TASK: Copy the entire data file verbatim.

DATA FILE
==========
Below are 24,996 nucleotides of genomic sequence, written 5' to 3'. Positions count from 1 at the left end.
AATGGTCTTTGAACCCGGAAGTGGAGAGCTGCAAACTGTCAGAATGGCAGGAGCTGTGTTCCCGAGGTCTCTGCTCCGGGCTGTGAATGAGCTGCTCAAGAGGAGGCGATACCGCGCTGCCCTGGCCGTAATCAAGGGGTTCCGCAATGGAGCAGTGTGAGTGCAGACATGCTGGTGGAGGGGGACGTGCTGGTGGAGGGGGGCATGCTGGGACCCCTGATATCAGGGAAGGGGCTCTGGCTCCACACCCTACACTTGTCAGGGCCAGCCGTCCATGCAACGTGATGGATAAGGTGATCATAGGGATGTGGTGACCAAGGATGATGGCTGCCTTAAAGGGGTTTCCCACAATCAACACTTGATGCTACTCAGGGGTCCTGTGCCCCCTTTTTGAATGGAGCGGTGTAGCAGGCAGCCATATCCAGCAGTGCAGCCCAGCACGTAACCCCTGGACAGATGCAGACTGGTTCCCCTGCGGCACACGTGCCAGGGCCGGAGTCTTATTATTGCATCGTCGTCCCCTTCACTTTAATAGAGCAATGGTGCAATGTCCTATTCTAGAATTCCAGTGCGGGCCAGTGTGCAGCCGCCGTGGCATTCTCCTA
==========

Below are 24,996 nucleotides of genomic sequence, written 5' to 3'. Positions count from 1 at the left end.
AATGGTCTTTGAACCCGGAAGTGGAGAGCTGCAAACTGTCAGAATGGCAGGAGCTGTGTTCCCGAGGTCTCTGCTCCGGGCTGTGAATGAGCTGCTCAAGAGGAGGCGATACCGCGCTGCCCTGGCCGTAATCAAGGGGTTCCGCAATGGAGCAGTGTGAGTGCAGACATGCTGGTGGAGGGGGACGTGCTGGTGGAGGGGGGCATGCTGGGACCCCTGATATCAGGGAAGGGGCTCTGGCTCCACACCCTACACTTGTCAGGGCCAGCCGTCCATGCAACGTGATGGATAAGGTGATCATAGGGATGTGGTGACCAAGGATGATGGCTGCCTTAAAGGGGTTTCCCACAATCAACACTTGATGCTACTCAGGGGTCCTGTGCCCCCTTTTTGAATGGAGCGGTGTAGCAGGCAGCCATATCCAGCAGTGCAGCCCAGCACGTAACCCCTGGACAGATGCAGACTGGTTCCCCTGCGGCACACGTGCCAGGGCCGGAGTCTTATTATTGCATCGTCGTCCCCTTCACTTTAATAGAGCAATGGTGCAATGTCCTATTCTAGAATTCCAGTGCGGGCCAGTGTGCAGCCGCCGTGGCATTCTCCTA